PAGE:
December 13, 2011

RIA Key Person Risk: What are the options?


Years back, when I was on the management team of an institutional asset management firm, our founder used to call it the "truck" question (as in "What would happen if he got hit by one.) My colleagues and I would respond with guarded laughter and move on to a more comfortable subject.*

No, it's not a subject any of us want to dwell on, but the unexpected loss of a key member of your advisory staff could very likely impact your ability to fulfill the fiduciary duty owed to your clients. With some planning, RIA's can easily mitigate this risk by adopting any number of operational or legal options.  Operationally, advisors can start by reducing their firm's reliance on any one individual.  Some ideas on how to do this include:
  • Establishing and documenting defined roles and responsibilities;
  • Cross-training; and
  • Knowledge sharing (so more than one person is familiar with the firm’s investment process and client relationships).
Easier said than done, however these practices will ensure process continuity during unexpected absences. They also provide added flexibility around planned absences, like vacations!

Technology plays a central role here.  The disciplined use of a CRM and a document management system will ensure that your client information is not only safe, but also centrally-stored and easily accessible.  Likewise, an internal website may be used to store your firm’s operations manual, which documents all critical processes and procedures.  In the absence of a formal operations manual, you can post a set of documents that detail your firm's investment process, work flows and operational procedures.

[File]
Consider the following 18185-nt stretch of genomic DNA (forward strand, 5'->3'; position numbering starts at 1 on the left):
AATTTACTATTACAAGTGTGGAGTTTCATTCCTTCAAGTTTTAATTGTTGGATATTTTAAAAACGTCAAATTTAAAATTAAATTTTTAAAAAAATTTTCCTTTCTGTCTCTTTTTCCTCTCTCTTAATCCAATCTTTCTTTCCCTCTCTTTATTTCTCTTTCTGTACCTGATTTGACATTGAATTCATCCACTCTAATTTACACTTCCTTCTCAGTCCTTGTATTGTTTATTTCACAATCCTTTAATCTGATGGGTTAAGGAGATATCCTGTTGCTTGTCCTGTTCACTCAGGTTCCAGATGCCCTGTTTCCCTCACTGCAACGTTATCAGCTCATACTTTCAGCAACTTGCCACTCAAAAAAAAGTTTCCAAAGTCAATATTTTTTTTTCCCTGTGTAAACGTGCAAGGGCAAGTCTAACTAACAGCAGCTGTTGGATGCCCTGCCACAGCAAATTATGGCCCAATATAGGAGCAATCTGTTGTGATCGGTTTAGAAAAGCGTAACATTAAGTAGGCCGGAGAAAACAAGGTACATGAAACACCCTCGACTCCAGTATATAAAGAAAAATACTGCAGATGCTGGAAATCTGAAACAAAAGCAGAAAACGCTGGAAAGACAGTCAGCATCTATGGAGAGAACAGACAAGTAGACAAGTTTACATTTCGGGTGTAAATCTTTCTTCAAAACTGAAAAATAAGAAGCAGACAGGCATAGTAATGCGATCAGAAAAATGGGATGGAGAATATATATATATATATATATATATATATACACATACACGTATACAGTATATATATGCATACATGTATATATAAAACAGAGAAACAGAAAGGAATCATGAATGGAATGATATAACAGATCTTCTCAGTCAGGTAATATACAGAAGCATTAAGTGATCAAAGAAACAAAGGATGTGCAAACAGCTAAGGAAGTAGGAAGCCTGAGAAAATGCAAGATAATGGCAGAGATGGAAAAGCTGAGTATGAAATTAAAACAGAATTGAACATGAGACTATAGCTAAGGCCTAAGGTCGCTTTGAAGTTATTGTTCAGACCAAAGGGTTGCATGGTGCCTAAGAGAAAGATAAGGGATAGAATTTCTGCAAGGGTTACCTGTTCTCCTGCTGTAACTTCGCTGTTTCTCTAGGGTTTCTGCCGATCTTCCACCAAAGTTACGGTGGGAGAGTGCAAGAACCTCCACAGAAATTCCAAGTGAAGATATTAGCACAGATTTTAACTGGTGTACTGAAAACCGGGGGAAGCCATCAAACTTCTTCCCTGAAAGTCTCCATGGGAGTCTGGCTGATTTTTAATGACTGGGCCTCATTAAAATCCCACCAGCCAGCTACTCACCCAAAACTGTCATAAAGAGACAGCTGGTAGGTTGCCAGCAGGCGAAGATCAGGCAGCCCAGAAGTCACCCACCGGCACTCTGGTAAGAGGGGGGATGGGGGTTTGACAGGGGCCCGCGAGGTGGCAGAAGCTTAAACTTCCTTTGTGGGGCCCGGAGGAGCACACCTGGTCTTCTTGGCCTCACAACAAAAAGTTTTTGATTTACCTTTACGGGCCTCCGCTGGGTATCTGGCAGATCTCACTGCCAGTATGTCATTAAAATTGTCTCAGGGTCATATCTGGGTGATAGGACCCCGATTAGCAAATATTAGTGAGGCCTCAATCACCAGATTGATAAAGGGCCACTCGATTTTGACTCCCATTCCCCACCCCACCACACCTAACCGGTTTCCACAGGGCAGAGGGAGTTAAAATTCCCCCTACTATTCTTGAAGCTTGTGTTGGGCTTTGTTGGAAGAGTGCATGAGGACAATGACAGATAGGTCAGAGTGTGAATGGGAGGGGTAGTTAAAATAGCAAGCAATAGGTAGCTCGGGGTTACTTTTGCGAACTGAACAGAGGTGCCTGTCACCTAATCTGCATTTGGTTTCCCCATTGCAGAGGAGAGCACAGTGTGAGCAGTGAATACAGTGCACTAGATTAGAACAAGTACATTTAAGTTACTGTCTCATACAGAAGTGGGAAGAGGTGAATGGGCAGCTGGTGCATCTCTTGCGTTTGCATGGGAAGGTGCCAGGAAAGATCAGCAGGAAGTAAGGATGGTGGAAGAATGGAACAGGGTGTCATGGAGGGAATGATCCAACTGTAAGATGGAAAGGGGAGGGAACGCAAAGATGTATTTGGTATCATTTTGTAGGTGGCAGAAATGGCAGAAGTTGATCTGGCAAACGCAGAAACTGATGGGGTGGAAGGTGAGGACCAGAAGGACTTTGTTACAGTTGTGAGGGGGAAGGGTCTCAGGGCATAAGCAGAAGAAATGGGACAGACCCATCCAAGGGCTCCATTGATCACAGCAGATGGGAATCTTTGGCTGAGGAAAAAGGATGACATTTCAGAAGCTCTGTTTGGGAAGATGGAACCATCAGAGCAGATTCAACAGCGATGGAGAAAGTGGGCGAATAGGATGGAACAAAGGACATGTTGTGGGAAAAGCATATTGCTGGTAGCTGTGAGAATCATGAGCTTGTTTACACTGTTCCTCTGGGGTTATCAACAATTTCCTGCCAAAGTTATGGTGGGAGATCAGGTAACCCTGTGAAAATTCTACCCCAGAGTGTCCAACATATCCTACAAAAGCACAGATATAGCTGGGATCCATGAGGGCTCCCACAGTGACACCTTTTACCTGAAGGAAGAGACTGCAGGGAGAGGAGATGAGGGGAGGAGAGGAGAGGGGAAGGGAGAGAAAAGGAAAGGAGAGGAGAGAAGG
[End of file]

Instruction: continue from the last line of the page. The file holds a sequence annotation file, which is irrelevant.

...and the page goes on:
In addition to these operational efforts, RIAs may also consider establishing a legal agreement that governs the firm in the event of the death or incapacitation of a key person or owner. Single-owner firms can establish a “continuity agreement.” A continuity agreement is a legal contract that appoints an “alternate” registered investment adviser to assume client responsibilities in the event of the death or incapacity of an individual.  If this were to occur, the “alternate” adviser would be responsible for offering to assume their advisory role (clients reserve the right to decline, of course.) The extent of the alternate adviser’s responsibilities can vary.  Their role may be limited to interim oversight (to give clients the opportunity to seek a new advisor) or the alternate RIA may be charged with overseeing the sale of the business (including the possibility of acquiring the business themselves.)

RIAs with multiple owners may opt to establish a “buy-sell agreement.”  Buy-sell agreements establish guidelines for an orderly internal sale of the advisory firm to the other owners.  Typically these owners are employees of the firm and should be familiar with the firm’s clients and investment process.

After taking steps to ensure business continuity, advisors should include these items in their business continuity plan and quarterly compliance risk matrices. In fact, I suggest that advisors include the topic of operational controls and continuity in their presentation materials. Just because clients don't ask the question (and who wants to ask the "truck" question?) doesn't mean that they haven't thought about it.

*As an aside, my dear friend and founder of that firm did not get hit by a truck, but did implement a successful management transition and officially retired a few weeks ago.

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